The global blockbuster videogame franchise from Sega crosses over to the big screen this February 19 with Paramount Pictures’ Sonic the Hedgehog, the live-action adventure comedy that centers on the infamously brash bright blue hedgehog from another world.
The film follows the (mis)adventures of Sonic as he navigates the complexities of his new life on Earth with his newfound – and human – best friend Tom (James Marsden). Sonic and Tom join forces to try and stop the villainous Dr. Robotnik (Jim Carrey) from capturing Sonic and using his immense powers for world domination. The film also stars Tika Sumpteras Tom’s wife Maddie, and Ben Schwartz, as the voice of Sonic.
It seems only right that the cast and filmmakers turning Sega’s landmark and enduring videogame franchise into a motion picture event include: 1) Jim Carrey, a comedy icon known for his rapid-fire onscreen antics; 2) Neal Moritz, the producer of the blockbuster motion picture series The Fast and the Furious; and 3) Jeff Fowler, a fast-rising, Academy Award-nominated director who has been a lifelong fan of Sonic the game.
Moritz notes that he and his team were challenged to include in the film what fans of the game love about Sonic, while ensuring that it be accessible to those unfamiliar with the character. While developing the project, he learned that the latter audience segment was smaller than he imagined. “We discovered that more people are aware of Sonic than many other treasured pop culture icons, like Lego,” Moritz points out. “People enjoy Sonic’s attitude and speed.”
Moritz continues, “The goal for our movie was to keep all that while adding some unexpected dimensions. It’s a combination of what we love in movies – incredible action, comedy, and a lot of heart that comes from Sonic’s friendship with the human characters.”
Adds executive producer Tim Miller, who previously helmed a film about another pop culture icon, Deadpool: “This is the first time Sonic has been placed in a live action world, which brings exciting new possibilities to what he can do and be.”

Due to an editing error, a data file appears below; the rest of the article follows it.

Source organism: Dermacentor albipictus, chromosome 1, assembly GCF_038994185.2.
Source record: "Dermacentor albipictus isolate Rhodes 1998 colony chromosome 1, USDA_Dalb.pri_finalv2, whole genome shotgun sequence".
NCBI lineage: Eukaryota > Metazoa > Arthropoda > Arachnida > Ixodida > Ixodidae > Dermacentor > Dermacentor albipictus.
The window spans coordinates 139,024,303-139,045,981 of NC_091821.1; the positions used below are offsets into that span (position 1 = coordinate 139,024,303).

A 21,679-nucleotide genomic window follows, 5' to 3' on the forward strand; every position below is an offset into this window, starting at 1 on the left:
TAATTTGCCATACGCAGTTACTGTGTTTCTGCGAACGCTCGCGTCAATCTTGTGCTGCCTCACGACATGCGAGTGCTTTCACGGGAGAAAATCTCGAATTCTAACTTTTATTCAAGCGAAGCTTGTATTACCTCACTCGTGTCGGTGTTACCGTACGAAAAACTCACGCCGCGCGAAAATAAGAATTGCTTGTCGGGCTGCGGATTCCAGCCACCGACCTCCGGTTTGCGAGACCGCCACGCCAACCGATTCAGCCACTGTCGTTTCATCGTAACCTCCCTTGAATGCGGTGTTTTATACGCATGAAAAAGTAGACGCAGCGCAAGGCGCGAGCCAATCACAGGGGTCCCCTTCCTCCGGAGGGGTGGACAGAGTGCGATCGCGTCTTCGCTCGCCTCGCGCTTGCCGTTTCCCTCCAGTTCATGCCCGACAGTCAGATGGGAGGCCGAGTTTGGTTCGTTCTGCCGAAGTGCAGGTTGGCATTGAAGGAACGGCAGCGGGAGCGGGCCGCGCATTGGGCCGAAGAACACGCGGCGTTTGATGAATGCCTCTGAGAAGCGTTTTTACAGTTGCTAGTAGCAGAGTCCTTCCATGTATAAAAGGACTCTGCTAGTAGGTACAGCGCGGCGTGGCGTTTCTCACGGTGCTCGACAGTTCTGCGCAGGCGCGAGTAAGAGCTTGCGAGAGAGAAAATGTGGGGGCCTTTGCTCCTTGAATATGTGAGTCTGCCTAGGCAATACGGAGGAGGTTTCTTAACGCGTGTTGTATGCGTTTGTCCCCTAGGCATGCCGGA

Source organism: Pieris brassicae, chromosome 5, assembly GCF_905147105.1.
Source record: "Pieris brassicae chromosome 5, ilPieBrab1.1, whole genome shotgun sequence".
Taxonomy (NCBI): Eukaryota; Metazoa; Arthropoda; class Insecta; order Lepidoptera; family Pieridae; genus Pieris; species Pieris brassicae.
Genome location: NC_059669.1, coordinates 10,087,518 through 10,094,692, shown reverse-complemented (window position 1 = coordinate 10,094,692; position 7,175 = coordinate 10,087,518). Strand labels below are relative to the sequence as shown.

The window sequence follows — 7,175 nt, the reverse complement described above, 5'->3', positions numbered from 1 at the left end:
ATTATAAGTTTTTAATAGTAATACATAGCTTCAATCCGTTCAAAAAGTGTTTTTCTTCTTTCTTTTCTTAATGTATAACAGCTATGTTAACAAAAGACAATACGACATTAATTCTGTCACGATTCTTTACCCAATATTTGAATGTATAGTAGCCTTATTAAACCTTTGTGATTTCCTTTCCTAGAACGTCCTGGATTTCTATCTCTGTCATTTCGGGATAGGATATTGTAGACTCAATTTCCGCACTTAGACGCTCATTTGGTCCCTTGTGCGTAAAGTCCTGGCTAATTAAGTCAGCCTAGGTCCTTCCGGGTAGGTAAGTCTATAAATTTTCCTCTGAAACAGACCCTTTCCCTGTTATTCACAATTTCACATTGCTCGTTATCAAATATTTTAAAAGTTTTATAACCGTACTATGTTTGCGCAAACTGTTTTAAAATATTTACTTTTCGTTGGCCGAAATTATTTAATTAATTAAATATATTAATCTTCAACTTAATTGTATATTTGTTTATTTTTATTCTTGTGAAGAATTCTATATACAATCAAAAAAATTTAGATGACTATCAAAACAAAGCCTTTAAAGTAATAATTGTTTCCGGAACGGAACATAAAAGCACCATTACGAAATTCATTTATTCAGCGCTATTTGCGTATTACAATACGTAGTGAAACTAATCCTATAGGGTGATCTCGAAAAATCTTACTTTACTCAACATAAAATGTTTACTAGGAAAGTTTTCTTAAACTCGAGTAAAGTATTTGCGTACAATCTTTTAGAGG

Fowler’s relationship with Sonic began at age 13, when he was introduced to the game. “I knew immediately that it and the character would change videogames forever,” he explains. “Sonic’s attitude was unique and refreshing; I had never before experienced a personality like his. He broke the fourth wall, which had never been done before in a game, and it provided a window into his personality. Sonic behaved like a teenager, which was instantly relatable. He has confidence, a sense of humor, and a mischievous quality.”
Fowler wanted to ensure that he honored the spirit of the game and weave into the film elements that fans would recognize, including the golden rings, which provide a portal for Sonic to escape across space and time; his speed, of course; Sonic’s signature red shoes; and the energy emeralds that give him his abilities.
Moritz notes that the film still delivers everything fans expect – and more. “There’s a climactic sequence that sees Sonic and Robotnik in a chase that spans Paris, the Great Wall of China, and the Egyptian pyramids, before culminating back in Green Hills – in a matter of a minutes,” he teases. “You’ve never seen anything like it before.”
Sonic the Hedgehog is distributed in the Philippines by United International Pictures through Columbia Pictures.